Uncertainty is the enemy of efficient supply chain operations, and it's also everywhere. This unresolved tension will always have an impact on sourcing and procurement strategies, as no company can afford to be caught without a fallback plan when an unexpected issue strikes, whether it takes the form of an environmental catastrophe, a technical problem or even a man-made disruption.
Effective risk management is therefore a must-have element for any modern procurement department. As today's sourcing organizations take on more duties and responsibilities, risk mitigation is one piece of the puzzle they can't forget about. This means coming to grips with a connected world that holds its share of unexpected events.
The state of risk
A recent global report by the Chartered Institute of Procurement & Supply declared that for the third quarter in a row, the amount of supply chain risk decreased in 2017's third quarter. The researchers urged readers not to assume that their findings mean there is a lack of uncertainty or danger around the world. The three quarters of decline follow the fourth quarter of 2016's all-time high rating.
The report pointed to specific places around the globe where issues have stabilized, with a new trade agreement between the European Union and Canada allowing the involved countries to trade multiple items tax-free and similar EU agreements in progress with Japan and Indonesia. Other European factors, including a new government taking power in Macedonia and a cessation of disruptive protesting in Albania, have also cut supply chain risk.
That said, there are still governmental factors that could throw a proverbial wrench into supply agreements. The CIPS named the U.S. as a generator of uncertainty, with the Trump administration potentially set to change American trade relationships. The many potential outcomes regarding this large economy are preventing the supply chain risk barometer from decreasing further.
CIPS Economist John Glen stated that the persistent risks haunting increasingly long and complex global supply chains are reason enough to keep alternative suppliers on call. Procurement departments that aren't ready to have their operations disrupted may fall behind better-prepared competitors during periods of increased strain.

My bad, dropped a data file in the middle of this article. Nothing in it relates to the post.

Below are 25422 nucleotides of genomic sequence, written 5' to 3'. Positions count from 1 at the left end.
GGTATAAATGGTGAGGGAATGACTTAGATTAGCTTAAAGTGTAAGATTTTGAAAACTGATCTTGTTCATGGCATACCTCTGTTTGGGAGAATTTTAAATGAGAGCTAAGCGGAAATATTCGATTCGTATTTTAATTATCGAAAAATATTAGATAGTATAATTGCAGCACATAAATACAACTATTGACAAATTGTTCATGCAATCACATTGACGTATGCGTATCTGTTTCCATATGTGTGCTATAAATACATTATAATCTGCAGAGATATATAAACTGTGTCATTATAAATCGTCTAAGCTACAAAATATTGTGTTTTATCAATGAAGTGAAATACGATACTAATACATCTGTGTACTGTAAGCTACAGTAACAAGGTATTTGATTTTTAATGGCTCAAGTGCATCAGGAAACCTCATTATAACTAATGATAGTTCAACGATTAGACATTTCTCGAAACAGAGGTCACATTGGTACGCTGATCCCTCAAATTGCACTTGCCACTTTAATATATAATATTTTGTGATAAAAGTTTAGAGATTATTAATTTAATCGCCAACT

Getting ready for those disruptive events may go wrong unless companies go about it the right way. Supply Chain Management Review contributor Mark Trowbridge explained the problems that take hold when companies assume a formulaic or overly structured approach to risk management. In these cases, policies created outside of sourcing limit executives' ability to succeed. Trowbridge stated that when risk mitigation evolves into a general "outsized fear of failure," organizations are in trouble. They may potentially pass up good new suppliers or give contracts to cumbersome but protected partners.
The right approach to limiting risk without weakening supply chain performance involves setting up innovative and optimized contracts. When organizations become good at performing assessments and establishing redundancy, they don't have to be locked into working with bloated companies that move slowly. From insurance and liability management to greater financial visibility, good supply practices help provide resiliency. Trowbridge suggested that when companies establish strategically sound risk management, they'll be better able to cope with circumstances up to and including events unforeseeable via data-based projections.